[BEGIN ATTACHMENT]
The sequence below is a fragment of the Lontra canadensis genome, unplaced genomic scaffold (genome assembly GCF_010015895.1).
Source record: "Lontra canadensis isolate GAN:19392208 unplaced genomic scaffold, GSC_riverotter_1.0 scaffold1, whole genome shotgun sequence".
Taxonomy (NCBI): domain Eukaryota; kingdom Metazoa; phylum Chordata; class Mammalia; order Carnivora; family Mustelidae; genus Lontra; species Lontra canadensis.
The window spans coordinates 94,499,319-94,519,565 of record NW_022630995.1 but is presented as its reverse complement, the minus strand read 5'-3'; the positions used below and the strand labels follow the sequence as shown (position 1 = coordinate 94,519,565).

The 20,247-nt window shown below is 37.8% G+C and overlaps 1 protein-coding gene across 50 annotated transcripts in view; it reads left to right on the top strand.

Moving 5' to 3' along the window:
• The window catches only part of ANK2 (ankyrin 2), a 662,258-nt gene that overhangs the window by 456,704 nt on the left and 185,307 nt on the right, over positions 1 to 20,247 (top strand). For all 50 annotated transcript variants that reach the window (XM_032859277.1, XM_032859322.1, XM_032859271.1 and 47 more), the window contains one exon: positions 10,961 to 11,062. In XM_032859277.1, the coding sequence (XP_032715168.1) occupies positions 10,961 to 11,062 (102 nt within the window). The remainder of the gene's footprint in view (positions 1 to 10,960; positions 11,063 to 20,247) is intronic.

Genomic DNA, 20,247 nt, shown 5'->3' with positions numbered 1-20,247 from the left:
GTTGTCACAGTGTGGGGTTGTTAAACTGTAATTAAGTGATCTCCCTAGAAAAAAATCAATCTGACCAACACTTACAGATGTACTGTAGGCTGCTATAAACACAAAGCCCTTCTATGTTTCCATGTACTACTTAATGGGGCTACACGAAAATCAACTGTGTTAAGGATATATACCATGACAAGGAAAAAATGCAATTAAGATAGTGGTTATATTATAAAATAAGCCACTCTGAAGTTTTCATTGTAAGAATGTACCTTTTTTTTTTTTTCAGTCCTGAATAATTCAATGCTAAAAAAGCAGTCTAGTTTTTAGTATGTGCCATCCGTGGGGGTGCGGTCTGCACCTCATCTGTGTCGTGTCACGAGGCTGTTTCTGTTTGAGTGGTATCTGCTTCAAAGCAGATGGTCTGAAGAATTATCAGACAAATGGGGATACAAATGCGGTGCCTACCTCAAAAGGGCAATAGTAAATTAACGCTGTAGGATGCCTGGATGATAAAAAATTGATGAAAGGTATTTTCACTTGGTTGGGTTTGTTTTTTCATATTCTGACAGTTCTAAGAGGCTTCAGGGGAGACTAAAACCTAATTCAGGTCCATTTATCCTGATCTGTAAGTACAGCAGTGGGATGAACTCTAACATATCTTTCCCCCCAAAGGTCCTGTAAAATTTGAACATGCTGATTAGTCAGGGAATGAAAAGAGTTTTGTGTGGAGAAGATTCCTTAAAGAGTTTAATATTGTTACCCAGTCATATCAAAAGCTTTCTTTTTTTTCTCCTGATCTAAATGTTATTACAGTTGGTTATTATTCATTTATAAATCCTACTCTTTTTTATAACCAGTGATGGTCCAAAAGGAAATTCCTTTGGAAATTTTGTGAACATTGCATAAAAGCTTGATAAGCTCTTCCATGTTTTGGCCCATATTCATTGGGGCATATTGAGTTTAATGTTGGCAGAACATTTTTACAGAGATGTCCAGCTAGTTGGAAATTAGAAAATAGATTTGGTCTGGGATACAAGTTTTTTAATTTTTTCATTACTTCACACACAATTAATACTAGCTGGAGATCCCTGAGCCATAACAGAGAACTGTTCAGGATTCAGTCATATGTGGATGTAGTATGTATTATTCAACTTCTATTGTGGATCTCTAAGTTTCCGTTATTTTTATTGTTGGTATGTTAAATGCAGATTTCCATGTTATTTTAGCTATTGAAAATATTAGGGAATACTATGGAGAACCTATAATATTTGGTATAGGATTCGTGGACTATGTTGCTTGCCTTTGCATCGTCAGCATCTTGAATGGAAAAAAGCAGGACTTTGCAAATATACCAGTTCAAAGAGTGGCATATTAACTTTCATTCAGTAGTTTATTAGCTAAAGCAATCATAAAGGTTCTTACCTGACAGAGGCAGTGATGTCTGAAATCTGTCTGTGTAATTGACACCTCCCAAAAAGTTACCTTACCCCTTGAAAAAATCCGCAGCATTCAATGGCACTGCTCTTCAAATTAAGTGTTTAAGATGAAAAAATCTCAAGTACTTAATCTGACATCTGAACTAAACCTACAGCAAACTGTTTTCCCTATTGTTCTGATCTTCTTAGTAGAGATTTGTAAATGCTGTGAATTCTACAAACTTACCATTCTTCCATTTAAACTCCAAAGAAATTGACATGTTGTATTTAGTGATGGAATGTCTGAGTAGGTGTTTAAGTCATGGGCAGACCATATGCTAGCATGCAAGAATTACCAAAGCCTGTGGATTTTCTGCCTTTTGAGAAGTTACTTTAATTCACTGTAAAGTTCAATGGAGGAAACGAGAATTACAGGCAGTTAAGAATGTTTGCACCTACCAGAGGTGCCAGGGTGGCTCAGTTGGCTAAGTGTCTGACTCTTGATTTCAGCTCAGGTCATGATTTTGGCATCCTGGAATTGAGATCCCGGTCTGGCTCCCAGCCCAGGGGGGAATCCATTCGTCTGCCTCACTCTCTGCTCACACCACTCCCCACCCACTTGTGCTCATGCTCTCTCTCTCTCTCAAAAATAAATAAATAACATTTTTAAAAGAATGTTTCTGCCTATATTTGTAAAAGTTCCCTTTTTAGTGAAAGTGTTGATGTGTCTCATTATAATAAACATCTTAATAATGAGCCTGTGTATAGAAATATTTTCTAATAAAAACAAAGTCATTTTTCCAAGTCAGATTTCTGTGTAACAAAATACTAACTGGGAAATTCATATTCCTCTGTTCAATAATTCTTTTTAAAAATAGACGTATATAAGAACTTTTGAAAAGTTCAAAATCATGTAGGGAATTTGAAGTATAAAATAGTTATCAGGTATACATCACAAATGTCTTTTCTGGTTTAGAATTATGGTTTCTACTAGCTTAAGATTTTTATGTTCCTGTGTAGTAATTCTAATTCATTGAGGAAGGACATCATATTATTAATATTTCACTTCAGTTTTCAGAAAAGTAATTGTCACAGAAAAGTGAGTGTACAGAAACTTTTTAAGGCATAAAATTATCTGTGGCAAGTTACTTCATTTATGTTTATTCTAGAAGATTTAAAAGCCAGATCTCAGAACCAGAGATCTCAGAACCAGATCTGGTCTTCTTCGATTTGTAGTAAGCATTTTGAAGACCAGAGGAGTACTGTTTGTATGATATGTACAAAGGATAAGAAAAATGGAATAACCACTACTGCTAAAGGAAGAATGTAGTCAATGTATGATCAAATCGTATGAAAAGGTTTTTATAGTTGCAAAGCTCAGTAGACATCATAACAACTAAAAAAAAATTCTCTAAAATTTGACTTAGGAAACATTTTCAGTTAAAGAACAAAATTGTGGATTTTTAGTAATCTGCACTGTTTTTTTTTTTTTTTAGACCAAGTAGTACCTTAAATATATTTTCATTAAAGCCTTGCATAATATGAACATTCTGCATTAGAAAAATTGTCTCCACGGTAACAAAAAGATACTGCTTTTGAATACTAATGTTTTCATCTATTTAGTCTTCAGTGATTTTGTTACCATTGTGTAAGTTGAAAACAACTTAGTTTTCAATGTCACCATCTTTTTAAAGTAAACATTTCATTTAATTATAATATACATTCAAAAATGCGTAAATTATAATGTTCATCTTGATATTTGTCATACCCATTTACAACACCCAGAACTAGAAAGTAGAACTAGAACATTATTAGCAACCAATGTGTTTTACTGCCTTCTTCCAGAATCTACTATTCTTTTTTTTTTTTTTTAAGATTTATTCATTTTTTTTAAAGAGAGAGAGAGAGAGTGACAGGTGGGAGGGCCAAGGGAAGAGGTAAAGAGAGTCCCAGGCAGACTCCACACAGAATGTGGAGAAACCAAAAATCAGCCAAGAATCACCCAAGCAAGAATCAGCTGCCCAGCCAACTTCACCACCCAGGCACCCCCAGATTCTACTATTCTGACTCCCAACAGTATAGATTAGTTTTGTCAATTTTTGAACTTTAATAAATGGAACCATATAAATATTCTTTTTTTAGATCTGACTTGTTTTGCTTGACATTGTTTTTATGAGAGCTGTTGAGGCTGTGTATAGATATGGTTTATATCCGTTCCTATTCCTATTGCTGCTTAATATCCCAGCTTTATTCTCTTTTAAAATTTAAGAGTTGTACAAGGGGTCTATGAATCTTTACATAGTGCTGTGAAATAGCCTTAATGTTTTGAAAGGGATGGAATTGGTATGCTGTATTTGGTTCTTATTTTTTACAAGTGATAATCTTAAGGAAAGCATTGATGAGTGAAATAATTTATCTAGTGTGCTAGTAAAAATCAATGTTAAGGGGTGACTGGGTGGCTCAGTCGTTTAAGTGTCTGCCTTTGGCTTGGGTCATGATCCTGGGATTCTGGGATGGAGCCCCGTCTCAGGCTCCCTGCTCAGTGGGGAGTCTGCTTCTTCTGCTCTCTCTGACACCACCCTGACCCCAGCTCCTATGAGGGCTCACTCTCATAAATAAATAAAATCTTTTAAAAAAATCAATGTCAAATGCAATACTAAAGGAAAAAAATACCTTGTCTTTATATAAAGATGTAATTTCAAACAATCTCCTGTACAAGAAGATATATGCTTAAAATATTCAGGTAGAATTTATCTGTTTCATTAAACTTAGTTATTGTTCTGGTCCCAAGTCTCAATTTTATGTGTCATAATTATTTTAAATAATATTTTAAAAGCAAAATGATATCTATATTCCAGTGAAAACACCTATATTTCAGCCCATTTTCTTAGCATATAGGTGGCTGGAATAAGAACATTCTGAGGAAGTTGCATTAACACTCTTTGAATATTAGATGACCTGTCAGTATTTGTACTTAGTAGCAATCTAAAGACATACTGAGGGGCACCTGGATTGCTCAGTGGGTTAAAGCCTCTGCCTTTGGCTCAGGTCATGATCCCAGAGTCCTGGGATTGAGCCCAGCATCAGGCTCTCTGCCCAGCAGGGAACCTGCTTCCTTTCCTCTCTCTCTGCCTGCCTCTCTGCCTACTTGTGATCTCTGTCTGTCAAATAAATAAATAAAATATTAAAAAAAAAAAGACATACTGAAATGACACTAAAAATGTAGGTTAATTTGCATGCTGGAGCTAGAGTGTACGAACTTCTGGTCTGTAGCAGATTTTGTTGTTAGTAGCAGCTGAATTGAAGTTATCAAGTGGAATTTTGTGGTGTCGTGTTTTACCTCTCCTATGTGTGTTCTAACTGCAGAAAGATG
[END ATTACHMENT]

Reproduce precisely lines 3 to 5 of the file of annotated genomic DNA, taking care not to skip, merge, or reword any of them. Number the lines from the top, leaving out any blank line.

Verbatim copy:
Taxonomy (NCBI): domain Eukaryota; kingdom Metazoa; phylum Chordata; class Mammalia; order Carnivora; family Mustelidae; genus Lontra; species Lontra canadensis.
The window spans coordinates 94,499,319-94,519,565 of record NW_022630995.1 but is presented as its reverse complement, the minus strand read 5'-3'; the positions used below and the strand labels follow the sequence as shown (position 1 = coordinate 94,519,565).

The 20,247-nt window shown below is 37.8% G+C and overlaps 1 protein-coding gene across 50 annotated transcripts in view; it reads left to right on the top strand.